Walk-to-work systems are being asked to do more with a greater level of autonomy, driving innovation and efficiency
In a relatively short period since they were first introduced, offshore access systems have evolved quickly – and the pace of evolution shows little signs of slowing. Leading manufacturers such as Van Aalst (Safeway), Ampelmann, SMST and Uptime agree that clients want greater workability, flexibility and lifting capability, but conventional walk-to-work systems now also have competitors that work in quite different ways.
All of the manufacturers interviewed by OSJ for this article agreed that clients see offshore access systems as a way to save time and reduce operating costs. They want to see efficiency improvements and improved ‘hands on tool time’ when using a vessel with an access system and, as in most industries, sustainability is becoming ever-more important, so the power consumed by walk-to-work equipment has come into focus.
Van Aalst Group managing director Wijnand van Aalst told OSJ: “In the oil and gas market right now, workability is important, as it always has been, but our clients are also asking for height-adjustable systems and for greater flexibility. Safety is always important, of course. Looking to the future, we know they will want greater cargo-lifting capacity, a greater level of autonomy.”
Mr van Aalst said power consumption and energy use is important in the walk-to-work market for two reasons, one being the fact that using less energy ‘helps save the planet’; the second is a more practical issue: if a gangway needs a lot of power, as some do, they can require the installation of additional, diesel-driven hydraulic power units.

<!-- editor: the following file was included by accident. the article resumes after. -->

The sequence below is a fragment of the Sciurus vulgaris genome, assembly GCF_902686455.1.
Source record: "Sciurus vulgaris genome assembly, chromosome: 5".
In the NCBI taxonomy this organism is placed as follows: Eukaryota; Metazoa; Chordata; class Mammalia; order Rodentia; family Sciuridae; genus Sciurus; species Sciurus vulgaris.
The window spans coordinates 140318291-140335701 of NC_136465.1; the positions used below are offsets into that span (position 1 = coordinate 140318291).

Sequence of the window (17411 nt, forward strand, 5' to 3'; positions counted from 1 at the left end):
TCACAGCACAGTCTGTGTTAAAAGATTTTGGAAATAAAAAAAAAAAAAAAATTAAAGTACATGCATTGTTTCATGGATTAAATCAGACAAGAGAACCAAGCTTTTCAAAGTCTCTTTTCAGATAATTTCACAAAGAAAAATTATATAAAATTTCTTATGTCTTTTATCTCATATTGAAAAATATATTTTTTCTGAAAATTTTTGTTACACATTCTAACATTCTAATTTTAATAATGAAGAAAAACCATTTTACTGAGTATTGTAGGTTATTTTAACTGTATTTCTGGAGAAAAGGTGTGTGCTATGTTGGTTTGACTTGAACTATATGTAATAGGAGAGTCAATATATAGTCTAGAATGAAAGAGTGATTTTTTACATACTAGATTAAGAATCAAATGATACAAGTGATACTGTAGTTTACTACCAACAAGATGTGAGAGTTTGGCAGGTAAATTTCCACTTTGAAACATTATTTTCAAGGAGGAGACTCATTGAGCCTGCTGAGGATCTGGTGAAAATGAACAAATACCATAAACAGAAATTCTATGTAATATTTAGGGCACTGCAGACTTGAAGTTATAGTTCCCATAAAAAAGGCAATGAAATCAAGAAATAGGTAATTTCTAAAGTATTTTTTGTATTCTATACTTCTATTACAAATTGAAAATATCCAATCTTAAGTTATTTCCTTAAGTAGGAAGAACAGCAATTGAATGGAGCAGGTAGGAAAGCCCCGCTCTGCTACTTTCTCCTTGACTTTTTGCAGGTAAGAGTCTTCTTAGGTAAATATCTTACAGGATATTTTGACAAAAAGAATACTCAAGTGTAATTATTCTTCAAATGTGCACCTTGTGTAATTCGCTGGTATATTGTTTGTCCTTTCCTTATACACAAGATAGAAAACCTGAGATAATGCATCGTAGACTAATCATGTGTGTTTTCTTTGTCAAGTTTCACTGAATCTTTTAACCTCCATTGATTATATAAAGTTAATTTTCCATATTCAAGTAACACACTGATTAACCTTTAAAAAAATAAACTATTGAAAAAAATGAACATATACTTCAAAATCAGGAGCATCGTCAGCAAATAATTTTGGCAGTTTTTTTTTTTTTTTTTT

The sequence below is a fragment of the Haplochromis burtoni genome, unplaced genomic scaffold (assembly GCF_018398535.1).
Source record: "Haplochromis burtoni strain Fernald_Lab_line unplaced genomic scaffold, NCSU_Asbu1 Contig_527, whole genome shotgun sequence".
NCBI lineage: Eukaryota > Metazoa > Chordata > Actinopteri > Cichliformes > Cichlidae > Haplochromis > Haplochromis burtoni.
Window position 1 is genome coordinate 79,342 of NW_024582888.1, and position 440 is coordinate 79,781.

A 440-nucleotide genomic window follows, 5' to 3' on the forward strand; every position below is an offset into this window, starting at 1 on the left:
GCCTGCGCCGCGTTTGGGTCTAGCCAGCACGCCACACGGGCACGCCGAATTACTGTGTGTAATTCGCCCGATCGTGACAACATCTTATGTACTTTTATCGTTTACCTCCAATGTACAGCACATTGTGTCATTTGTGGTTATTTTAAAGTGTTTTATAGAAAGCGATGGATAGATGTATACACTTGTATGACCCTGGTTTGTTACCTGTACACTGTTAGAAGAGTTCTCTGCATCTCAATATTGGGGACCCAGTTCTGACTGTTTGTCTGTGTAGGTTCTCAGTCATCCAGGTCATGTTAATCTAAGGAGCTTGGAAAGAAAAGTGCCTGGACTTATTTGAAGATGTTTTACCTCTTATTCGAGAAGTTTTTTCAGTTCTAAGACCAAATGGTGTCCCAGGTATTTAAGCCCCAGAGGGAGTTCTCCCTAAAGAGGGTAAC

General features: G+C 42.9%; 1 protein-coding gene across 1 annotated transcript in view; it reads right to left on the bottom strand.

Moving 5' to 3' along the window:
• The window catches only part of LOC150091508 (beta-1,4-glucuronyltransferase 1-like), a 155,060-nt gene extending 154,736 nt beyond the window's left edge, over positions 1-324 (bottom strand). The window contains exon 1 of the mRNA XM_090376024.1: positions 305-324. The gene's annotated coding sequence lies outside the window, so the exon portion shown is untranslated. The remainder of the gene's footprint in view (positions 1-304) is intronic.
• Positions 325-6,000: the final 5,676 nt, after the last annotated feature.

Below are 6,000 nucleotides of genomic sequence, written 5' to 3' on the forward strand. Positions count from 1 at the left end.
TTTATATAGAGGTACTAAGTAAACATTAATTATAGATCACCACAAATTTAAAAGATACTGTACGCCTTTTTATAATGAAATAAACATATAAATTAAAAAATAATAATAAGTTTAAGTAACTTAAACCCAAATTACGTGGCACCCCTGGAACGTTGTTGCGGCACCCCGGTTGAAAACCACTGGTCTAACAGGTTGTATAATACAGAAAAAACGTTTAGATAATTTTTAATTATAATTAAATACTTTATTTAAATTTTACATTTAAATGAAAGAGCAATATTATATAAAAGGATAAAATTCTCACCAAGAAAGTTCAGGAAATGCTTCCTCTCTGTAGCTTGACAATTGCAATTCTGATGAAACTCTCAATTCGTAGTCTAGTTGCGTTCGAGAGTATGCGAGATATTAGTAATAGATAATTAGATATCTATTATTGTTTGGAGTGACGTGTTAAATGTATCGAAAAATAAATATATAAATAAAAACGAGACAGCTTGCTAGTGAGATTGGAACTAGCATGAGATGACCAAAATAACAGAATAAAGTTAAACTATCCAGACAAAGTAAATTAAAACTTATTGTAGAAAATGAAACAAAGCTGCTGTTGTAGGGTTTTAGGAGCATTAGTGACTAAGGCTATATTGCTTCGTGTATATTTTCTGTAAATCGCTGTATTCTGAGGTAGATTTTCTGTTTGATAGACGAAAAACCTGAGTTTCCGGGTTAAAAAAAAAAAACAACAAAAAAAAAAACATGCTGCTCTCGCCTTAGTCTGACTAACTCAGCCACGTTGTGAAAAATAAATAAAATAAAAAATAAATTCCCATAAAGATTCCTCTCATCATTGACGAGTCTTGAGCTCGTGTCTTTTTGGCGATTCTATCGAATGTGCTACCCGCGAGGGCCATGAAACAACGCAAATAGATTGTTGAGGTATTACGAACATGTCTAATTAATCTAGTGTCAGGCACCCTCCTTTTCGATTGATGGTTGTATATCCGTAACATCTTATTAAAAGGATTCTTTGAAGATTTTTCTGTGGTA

Mr van Aalst said clients continue to ask manufacturers if they can provide gangways capable of lifting heavier loads. They routinely request systems capable of handling 400 to 500 kg, but from time-to-time the ability to lift 1,000 kg is required, although manufacturers are cautious that asking for heavier and heavier lifts will start to conflict with the main purpose of a gangway. Mr Van Aalst said “You could arrive at a gangway/crane that is no longer ideally suited to transferring people, and not ideally suited to lifting cargo. Above a certain level, if you want to lift five to 10 tonnes, it makes more sense to use a 3D crane and a separate 3D gangway.”
Inevitably, given its fast pace of growth, developments in the offshore wind market are also affecting the development of gangways and access systems, and this is flowing over into the offshore oil and gas market. SMST sales manager Jelle Dijk said trends in access systems for offshore wind will definitely influence systems used in the offshore oil and gas market – in fact, they already are.
Mr van Aalst said one notable feature of the offshore wind market is the need for speed. “In the offshore wind market you are transferring personnel and cargo to multiple structures,” he explained, “whereas in the oil and gas market transfers usually take place to one offshore structure or vessel. In offshore wind you need to be able to transfer people and cargo in less than 30 minutes and then move to the next structure.”
Asked in which market – offshore wind or offshore oil and gas – clients’ requirements are most demanding, Mr van Aalst said that ultimately, because clients in oil and gas are working with hydrocarbons, safety is, if anything, even more important than it already is in offshore wind. In contrast, he explained, in the offshore wind market, workability needs to be even higher. A soon-to-be-awarded tender from Equinor for a walk-to-work system for the service operation vessels (SOVs) needed for the Dogger Bank offshore windfarm in the North Sea originally specified the ability to transfer personnel in a significant wave height of Hs 3.5m – well above industry norms.